In order to address sensory processing concerns, it is best to visit with an occupational therapist, who can work with each individual child to develop a unique sensory diet. A sensory diet is an individualized plan that outlines a child’s sensory needs and ways to get needed input. A sensory diet might include things such as: 

  • The use of a weighted blanket to sleep at night 
  • Using a weighted vest or lap pad  during a certain routine 
  • Engaging in heavy work activities, like pushing against a wall or engaging in heavy jumps 
  • Eliminating known sensory triggers from environments, such as dimming lights, wearing tagless clothing, keeping living environments clutter free and minimal, etc. 

As mentioned before, each child will have their own unique sensory needs and a sensory diet is often the first place to start when addressing potential anger or aggression issues. 


In general, children with autism have difficulty with emotion regulation. This skill set involves recognizing an emotional state or feeling that is occurring, being able to evaluate the outcome of reacting to the emotion, and moving forward by reacting and being able to cope with any negative feelings associated with the situation.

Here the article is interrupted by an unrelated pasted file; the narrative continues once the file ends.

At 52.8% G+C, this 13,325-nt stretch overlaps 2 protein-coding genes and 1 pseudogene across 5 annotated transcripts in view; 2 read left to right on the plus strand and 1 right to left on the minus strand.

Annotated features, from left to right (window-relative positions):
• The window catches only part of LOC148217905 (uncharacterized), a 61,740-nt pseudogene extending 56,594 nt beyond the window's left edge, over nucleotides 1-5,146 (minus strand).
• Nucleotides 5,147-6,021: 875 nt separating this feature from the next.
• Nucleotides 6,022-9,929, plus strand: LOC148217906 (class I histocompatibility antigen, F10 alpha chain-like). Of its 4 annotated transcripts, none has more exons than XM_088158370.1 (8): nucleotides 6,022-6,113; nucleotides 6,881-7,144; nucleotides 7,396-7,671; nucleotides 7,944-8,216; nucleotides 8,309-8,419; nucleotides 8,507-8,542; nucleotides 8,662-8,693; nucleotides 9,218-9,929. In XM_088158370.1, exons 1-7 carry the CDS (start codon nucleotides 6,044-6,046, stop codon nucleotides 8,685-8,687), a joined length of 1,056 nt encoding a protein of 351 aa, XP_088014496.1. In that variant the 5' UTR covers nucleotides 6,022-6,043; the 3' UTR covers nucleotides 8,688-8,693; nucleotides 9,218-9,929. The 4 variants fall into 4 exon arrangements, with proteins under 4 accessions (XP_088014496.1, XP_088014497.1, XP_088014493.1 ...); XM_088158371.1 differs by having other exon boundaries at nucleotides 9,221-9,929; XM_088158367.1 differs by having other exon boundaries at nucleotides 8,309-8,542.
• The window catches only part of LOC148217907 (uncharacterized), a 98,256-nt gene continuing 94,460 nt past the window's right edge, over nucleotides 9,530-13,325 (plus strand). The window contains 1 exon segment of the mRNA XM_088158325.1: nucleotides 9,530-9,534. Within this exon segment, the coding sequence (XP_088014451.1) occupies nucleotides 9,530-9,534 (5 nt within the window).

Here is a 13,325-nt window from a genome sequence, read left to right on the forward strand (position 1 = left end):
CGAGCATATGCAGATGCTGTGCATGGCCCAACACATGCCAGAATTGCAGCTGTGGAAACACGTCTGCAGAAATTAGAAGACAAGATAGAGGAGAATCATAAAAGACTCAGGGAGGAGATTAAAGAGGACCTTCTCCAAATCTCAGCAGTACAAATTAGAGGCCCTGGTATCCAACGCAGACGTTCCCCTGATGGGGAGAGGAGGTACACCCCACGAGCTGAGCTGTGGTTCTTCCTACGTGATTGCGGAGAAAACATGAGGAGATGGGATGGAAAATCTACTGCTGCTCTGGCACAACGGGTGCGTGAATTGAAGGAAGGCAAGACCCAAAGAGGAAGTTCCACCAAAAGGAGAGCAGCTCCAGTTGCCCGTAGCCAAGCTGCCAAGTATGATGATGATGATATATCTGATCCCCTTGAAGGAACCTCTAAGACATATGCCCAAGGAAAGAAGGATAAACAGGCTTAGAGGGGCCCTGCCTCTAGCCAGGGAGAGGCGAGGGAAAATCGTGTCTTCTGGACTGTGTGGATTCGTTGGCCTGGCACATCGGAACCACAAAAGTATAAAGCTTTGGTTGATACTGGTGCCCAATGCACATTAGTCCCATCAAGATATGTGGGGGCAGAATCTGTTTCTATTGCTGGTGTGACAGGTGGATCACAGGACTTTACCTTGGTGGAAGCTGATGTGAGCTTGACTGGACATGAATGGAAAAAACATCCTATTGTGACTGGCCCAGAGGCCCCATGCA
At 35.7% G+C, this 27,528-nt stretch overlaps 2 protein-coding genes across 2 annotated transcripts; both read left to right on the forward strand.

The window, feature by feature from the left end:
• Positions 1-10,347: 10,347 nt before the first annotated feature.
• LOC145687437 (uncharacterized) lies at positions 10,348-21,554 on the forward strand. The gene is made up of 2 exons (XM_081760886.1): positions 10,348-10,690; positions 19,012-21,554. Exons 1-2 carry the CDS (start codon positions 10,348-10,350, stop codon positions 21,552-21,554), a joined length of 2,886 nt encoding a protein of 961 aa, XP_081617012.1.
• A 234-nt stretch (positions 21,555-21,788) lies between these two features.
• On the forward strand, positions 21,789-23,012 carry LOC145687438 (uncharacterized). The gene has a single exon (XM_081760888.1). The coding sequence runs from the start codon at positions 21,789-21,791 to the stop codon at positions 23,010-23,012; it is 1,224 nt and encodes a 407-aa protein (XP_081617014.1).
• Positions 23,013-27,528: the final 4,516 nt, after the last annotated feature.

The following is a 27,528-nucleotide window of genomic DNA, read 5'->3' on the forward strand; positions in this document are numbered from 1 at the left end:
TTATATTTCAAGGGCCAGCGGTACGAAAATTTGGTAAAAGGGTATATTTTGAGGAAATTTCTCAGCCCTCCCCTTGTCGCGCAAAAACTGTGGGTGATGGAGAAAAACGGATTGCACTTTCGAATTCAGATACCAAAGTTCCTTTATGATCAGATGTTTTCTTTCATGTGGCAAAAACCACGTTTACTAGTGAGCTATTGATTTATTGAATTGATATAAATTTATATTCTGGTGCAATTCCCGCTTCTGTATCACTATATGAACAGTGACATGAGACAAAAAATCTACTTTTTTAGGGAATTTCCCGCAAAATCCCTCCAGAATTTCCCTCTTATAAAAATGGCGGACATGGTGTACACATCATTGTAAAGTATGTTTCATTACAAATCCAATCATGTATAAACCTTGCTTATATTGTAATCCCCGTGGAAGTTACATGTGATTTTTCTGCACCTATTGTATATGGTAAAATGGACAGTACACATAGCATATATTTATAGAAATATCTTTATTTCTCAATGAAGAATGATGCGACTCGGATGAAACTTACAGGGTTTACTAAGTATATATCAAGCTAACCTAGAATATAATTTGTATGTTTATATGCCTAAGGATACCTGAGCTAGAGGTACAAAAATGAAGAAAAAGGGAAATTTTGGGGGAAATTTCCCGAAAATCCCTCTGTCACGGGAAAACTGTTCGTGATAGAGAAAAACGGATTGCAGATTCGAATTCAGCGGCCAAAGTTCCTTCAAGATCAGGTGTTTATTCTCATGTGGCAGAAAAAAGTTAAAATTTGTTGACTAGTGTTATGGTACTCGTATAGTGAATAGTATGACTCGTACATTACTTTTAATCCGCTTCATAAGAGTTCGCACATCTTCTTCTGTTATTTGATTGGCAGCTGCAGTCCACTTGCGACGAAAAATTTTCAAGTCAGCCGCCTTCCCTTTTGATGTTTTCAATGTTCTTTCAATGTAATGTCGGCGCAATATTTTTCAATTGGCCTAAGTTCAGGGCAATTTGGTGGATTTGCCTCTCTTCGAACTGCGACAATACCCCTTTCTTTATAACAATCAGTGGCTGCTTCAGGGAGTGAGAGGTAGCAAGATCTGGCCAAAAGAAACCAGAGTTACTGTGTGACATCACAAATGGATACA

Children with autism often have difficulty with planning and judgment skills and therefore, emotion regulation can be challenging. In addition, being able to seek out appropriate coping skills when encountering an intense emotion is another skill set that can be tricky for children with autism.

When regulating emotions and subsequently utilizing coping skills is a challenge, anger and aggression are common behaviors.

Here are some of our best tips for helping kids with autism address emotion regulation and coping skills:

  • Use a program, such as the Zones of Regulation, as a way to teach self-regulation, self-awareness, and body cue signs. Many children with autism do not have the verbal ability to describe how they are feeling spontaneously. Programs, like the Zones, give children a way to communicate internal feelings, which is often the root cause of anger. In this program, four colored “Zones” are used to describe various states of arousal, including low, just right, almost out of control, and out of control. The program systematically teaches children how to recognize what their body is telling them and how to use coping skills when needed. An occupational therapist has the skill set to work with your child using the Zones program and help develop a corresponding home program.